• 2 large carrots, grated
• 2 parsnips, thinly sliced
• 2 leeks, cleaned and finely chopped
• 3 celery stalks, 1/4-inch cubes
• 7 medium beets, peeled and grated
• 1 pound cabbage, shredded
• 5 potatoes, peeled, 1/4-inch cubes
• 1 tart apple, peeled, 1-inch cubes
• 6 garlic cloves, coarsely chopped
• 8 oz tomato paste
• 3 quarts vegetable stock
• 2 bay leaves

Tiny Mushroom-filled Dumplings (Optional, though traditionally part of Christmas Eve borscht)

• 1 tablespoon sweet paprika
• 2 tablespoons lemon juice or to taste
• 1 teaspoon sugar or to taste
• Salt and pepper to taste
• 2 tablespoons parsley
• 2 tablespoons dill leaf

Instructions:

Dumpling filling:

1. Heat oil in a small pan over medium heat. Sauté onions until lightly golden, about 10 minutes.

2. Then add in the mushrooms and cook for another 10 minutes until the mushrooms have lost and evaporated their water.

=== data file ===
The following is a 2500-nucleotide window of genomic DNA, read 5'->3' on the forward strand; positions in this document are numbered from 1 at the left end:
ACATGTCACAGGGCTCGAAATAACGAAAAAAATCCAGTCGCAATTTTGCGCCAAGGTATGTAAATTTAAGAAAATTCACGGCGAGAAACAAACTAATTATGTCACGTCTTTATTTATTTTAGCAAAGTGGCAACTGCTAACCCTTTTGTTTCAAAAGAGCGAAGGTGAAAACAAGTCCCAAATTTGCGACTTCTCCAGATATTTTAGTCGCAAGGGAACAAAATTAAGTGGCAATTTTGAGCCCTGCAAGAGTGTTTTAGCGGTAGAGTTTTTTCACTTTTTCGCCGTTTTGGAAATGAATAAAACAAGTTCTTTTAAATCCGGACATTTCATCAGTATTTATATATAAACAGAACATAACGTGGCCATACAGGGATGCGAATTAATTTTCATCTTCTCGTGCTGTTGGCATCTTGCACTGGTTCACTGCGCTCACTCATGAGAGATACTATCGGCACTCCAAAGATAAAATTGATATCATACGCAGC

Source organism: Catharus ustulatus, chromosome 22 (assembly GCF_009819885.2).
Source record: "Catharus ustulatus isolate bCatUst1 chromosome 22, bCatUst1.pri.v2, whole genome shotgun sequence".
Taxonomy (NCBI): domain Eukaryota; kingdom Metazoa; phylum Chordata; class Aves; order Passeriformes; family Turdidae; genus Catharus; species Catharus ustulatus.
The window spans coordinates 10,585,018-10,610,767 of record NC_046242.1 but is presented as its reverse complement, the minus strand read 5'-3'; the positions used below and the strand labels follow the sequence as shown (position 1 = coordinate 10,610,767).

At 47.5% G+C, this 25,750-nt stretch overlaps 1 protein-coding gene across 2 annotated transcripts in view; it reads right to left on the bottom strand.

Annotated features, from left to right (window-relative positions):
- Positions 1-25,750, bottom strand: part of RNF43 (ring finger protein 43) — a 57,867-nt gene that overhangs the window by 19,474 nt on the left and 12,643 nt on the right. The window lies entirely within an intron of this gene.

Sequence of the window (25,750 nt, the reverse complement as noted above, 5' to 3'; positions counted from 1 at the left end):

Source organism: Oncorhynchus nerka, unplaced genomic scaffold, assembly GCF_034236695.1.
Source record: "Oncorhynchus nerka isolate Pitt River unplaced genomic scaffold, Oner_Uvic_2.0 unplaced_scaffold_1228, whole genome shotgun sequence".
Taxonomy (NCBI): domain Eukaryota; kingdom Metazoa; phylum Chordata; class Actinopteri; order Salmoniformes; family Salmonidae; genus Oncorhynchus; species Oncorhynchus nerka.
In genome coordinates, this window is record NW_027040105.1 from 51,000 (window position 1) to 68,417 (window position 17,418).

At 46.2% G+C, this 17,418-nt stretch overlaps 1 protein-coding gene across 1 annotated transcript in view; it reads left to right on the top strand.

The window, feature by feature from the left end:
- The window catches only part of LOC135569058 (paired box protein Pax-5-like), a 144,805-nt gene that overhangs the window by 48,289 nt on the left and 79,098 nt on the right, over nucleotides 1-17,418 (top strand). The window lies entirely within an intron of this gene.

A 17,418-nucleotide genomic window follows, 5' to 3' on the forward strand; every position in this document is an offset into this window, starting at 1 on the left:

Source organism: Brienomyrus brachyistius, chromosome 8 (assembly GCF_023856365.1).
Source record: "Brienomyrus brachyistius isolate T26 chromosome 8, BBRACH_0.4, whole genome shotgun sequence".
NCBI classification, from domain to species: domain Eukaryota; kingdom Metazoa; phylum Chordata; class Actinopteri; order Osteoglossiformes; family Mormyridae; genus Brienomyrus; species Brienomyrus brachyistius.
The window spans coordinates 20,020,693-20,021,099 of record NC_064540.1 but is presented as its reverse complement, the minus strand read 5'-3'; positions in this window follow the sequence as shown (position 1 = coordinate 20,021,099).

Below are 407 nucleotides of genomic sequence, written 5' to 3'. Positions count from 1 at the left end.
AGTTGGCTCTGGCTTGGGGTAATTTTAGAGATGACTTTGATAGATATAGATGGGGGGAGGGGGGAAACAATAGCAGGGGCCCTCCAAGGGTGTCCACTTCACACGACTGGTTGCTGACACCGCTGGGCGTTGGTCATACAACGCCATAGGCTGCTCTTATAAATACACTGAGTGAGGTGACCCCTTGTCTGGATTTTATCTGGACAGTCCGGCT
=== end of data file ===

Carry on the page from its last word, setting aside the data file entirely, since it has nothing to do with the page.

3. Remove from heat and let cool. Put mixture into a food processor and grind into a paste.

4. Add in bread crumbs, season with salt and pepper, and mix well.  Set aside.

Dough:

1. Mix flour and salt together in a medium-sized bowl.

2. Make a well in the middle of the flour and add in the oil and 1/3 cup water, and mix into the flour with a sturdy spoon, working from the center out. If there is not quite enough water to bring up all the four, add in a little more a tablespoon at a time.

3. Once you have a ball of dough, transfer to a floured surface and knead until smooth, about 2 minutes. Cover and let rest for 30 minutes.

Assembling the Vuška:

1. Roll out the dough very thin, about 1/16 of a inch. Cut into 1-inch squares.